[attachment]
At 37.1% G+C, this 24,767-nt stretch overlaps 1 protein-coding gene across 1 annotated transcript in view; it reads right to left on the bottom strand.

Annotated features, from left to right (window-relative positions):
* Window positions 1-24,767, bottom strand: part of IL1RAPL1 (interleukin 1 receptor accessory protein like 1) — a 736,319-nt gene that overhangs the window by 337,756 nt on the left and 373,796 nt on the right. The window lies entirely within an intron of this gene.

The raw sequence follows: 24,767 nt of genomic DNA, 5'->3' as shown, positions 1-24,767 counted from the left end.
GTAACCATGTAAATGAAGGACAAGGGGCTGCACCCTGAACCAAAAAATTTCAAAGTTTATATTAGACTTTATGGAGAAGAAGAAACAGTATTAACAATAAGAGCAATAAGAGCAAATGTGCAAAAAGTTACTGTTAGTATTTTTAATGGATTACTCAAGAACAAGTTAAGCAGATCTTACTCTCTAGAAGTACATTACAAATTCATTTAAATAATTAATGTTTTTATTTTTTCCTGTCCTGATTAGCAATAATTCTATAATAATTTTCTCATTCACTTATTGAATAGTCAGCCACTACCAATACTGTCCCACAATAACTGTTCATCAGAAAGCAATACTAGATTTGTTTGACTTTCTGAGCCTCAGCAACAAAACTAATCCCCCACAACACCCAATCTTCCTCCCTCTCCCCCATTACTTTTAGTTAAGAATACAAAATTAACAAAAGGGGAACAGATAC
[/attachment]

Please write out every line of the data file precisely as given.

At 37.1% G+C, this 24,767-nt stretch overlaps 1 protein-coding gene across 1 annotated transcript in view; it reads right to left on the bottom strand.

Annotated features, from left to right (window-relative positions):
* Window positions 1-24,767, bottom strand: part of IL1RAPL1 (interleukin 1 receptor accessory protein like 1) — a 736,319-nt gene that overhangs the window by 337,756 nt on the left and 373,796 nt on the right. The window lies entirely within an intron of this gene.

The raw sequence follows: 24,767 nt of genomic DNA, 5'->3' as shown, positions 1-24,767 counted from the left end.
GTAACCATGTAAATGAAGGACAAGGGGCTGCACCCTGAACCAAAAAATTTCAAAGTTTATATTAGACTTTATGGAGAAGAAGAAACAGTATTAACAATAAGAGCAATAAGAGCAAATGTGCAAAAAGTTACTGTTAGTATTTTTAATGGATTACTCAAGAACAAGTTAAGCAGATCTTACTCTCTAGAAGTACATTACAAATTCATTTAAATAATTAATGTTTTTATTTTTTCCTGTCCTGATTAGCAATAATTCTATAATAATTTTCTCATTCACTTATTGAATAGTCAGCCACTACCAATACTGTCCCACAATAACTGTTCATCAGAAAGCAATACTAGATTTGTTTGACTTTCTGAGCCTCAGCAACAAAACTAATCCCCCACAACACCCAATCTTCCTCCCTCTCCCCCATTACTTTTAGTTAAGAATACAAAATTAACAAAAGGGGAACAGATAC